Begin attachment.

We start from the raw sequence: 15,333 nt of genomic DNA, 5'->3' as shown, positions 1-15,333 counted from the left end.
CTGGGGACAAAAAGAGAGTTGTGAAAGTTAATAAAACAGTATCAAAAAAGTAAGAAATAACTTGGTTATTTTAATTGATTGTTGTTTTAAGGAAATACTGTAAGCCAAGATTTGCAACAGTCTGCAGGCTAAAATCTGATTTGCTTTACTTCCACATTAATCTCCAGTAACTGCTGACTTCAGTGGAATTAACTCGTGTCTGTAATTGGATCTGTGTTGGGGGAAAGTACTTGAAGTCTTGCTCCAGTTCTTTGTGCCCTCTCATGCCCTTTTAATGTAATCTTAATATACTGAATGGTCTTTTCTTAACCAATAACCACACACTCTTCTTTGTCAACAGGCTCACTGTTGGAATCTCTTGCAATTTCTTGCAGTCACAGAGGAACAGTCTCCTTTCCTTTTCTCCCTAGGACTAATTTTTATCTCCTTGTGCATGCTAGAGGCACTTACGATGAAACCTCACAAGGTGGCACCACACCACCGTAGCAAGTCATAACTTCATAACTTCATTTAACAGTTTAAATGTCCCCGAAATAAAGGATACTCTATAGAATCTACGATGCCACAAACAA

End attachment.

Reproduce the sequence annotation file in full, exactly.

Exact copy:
We start from the raw sequence: 15,333 nt of genomic DNA, 5'->3' as shown, positions 1-15,333 counted from the left end.
CTGGGGACAAAAAGAGAGTTGTGAAAGTTAATAAAACAGTATCAAAAAAGTAAGAAATAACTTGGTTATTTTAATTGATTGTTGTTTTAAGGAAATACTGTAAGCCAAGATTTGCAACAGTCTGCAGGCTAAAATCTGATTTGCTTTACTTCCACATTAATCTCCAGTAACTGCTGACTTCAGTGGAATTAACTCGTGTCTGTAATTGGATCTGTGTTGGGGGAAAGTACTTGAAGTCTTGCTCCAGTTCTTTGTGCCCTCTCATGCCCTTTTAATGTAATCTTAATATACTGAATGGTCTTTTCTTAACCAATAACCACACACTCTTCTTTGTCAACAGGCTCACTGTTGGAATCTCTTGCAATTTCTTGCAGTCACAGAGGAACAGTCTCCTTTCCTTTTCTCCCTAGGACTAATTTTTATCTCCTTGTGCATGCTAGAGGCACTTACGATGAAACCTCACAAGGTGGCACCACACCACCGTAGCAAGTCATAACTTCATAACTTCATTTAACAGTTTAAATGTCCCCGAAATAAAGGATACTCTATAGAATCTACGATGCCACAAACAA